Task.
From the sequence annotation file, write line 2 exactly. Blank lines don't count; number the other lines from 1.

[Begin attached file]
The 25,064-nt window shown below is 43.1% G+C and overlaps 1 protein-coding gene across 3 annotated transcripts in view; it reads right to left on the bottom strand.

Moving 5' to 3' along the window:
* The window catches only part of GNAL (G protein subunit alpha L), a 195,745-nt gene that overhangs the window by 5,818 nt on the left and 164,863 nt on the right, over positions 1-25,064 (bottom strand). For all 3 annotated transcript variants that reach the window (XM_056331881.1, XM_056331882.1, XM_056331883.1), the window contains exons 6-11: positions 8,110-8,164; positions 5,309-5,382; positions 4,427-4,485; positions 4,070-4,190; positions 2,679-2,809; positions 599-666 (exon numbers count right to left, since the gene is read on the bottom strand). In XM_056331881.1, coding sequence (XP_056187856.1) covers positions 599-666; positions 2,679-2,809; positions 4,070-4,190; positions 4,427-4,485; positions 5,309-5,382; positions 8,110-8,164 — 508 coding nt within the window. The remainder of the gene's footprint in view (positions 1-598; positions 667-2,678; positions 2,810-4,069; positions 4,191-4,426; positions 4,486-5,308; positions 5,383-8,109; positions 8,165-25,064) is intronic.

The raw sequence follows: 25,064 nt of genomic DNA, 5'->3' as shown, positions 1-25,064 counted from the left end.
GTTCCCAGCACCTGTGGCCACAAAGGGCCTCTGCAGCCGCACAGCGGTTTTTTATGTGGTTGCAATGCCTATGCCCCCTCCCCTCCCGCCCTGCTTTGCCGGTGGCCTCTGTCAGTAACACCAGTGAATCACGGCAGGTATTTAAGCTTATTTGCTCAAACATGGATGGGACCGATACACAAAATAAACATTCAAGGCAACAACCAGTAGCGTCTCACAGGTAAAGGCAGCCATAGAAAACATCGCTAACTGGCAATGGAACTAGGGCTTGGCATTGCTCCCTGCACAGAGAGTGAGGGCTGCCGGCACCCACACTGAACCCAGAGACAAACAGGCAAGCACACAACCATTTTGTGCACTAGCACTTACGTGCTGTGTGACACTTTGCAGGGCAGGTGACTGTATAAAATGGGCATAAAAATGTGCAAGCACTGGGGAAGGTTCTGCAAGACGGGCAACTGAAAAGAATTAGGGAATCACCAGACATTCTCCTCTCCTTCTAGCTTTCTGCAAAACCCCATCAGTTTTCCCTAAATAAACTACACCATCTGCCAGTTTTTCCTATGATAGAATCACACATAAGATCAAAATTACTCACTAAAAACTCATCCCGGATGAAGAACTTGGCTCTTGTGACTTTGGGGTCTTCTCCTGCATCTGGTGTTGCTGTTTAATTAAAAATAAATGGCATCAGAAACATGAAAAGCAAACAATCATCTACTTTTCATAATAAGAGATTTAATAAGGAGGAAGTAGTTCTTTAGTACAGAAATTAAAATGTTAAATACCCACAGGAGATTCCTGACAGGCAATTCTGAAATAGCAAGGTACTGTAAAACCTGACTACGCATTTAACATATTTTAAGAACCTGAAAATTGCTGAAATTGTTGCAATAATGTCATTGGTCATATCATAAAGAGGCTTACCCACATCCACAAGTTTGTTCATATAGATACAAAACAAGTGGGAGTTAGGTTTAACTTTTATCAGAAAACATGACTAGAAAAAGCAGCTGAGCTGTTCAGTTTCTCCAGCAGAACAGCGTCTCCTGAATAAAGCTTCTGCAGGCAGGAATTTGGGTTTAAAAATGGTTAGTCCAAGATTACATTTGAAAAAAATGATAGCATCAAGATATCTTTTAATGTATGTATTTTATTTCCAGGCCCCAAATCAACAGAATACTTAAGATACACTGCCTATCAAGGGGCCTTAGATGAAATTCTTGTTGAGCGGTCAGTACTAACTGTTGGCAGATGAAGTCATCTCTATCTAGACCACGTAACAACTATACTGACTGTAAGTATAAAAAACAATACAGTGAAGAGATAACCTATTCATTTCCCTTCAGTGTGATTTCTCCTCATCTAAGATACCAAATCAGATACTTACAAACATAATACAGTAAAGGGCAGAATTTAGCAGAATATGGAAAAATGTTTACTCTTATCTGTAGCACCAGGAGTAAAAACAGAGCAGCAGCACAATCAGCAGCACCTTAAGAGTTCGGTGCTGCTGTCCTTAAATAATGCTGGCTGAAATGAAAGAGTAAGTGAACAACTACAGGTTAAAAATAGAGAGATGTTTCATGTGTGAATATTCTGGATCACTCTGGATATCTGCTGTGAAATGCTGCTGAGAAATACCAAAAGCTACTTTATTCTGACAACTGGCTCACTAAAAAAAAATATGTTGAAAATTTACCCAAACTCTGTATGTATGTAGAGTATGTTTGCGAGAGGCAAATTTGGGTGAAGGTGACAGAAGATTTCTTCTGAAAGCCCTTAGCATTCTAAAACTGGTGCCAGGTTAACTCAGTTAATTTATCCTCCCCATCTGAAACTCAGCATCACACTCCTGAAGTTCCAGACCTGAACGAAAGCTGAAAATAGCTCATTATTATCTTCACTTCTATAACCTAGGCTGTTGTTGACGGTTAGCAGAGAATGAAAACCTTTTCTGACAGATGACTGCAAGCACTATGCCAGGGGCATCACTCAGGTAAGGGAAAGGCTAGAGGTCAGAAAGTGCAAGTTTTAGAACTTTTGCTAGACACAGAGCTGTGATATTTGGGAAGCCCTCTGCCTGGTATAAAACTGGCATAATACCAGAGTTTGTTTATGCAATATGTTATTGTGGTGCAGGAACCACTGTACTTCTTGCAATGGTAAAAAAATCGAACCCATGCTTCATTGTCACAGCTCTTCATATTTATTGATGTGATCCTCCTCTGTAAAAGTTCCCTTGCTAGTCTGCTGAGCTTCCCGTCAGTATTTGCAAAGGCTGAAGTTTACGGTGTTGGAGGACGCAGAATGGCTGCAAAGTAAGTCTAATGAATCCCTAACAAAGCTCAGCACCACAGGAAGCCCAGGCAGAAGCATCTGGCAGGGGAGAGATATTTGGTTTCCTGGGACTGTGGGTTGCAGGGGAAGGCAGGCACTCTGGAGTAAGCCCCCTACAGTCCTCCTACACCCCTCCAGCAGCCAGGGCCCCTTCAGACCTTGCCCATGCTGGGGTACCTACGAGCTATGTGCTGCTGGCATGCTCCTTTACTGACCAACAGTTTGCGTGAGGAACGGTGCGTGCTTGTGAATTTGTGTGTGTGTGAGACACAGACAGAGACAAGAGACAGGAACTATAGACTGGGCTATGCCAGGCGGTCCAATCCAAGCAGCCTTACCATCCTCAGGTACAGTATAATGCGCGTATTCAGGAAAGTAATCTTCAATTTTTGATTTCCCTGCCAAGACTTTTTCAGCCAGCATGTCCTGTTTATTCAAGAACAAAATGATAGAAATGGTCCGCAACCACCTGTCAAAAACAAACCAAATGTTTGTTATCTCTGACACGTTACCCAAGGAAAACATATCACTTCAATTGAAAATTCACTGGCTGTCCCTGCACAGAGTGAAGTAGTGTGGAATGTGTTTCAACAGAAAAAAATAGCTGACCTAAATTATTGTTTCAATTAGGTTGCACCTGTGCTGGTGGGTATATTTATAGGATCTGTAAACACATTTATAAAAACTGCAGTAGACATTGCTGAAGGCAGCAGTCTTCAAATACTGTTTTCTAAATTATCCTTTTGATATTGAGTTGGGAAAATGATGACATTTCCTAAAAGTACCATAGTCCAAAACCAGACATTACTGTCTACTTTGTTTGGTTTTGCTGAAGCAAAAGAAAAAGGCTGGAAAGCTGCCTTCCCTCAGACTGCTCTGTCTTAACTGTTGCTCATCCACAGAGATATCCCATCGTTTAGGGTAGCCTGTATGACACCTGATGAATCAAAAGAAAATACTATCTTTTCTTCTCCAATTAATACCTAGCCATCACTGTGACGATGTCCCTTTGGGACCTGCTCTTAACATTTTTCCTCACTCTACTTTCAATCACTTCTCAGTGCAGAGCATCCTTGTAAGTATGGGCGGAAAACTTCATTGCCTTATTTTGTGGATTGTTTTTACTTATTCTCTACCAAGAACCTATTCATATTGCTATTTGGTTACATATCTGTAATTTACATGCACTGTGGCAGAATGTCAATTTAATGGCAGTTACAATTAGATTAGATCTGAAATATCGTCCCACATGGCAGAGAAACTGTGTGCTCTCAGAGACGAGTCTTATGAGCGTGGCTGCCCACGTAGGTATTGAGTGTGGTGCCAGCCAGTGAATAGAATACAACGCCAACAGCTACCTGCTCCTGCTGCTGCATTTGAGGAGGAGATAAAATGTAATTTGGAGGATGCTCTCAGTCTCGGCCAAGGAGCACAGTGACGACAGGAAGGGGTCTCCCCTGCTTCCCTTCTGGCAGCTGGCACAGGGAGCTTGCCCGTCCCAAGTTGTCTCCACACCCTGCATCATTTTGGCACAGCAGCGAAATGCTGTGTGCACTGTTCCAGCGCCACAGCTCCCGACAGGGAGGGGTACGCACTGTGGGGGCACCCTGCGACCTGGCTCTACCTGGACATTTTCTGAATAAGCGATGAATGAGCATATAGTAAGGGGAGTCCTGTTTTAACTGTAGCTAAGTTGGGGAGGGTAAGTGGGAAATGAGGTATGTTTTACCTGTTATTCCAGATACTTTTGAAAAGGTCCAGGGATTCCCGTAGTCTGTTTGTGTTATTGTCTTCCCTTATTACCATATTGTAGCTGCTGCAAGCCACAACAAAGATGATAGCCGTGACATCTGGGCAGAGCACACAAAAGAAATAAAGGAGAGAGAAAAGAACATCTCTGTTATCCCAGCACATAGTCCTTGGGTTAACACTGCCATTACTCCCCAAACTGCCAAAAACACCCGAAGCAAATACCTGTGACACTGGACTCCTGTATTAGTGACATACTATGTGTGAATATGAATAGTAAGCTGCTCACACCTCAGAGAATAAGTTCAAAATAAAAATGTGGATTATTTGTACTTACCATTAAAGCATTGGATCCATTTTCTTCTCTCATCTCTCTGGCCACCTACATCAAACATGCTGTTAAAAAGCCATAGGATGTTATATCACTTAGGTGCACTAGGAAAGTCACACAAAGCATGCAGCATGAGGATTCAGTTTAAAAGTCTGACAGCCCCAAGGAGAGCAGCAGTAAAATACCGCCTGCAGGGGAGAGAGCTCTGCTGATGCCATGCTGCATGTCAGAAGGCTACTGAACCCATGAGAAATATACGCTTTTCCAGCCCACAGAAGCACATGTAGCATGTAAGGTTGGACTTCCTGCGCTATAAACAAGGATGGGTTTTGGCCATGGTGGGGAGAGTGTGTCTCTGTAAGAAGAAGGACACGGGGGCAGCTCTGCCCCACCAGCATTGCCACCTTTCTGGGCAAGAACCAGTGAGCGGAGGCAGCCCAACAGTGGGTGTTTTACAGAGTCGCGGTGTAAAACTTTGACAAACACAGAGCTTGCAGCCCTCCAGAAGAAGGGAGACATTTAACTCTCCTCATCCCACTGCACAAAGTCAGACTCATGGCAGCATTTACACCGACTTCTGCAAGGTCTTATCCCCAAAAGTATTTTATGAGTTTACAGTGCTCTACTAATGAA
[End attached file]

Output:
Moving 5' to 3' along the window: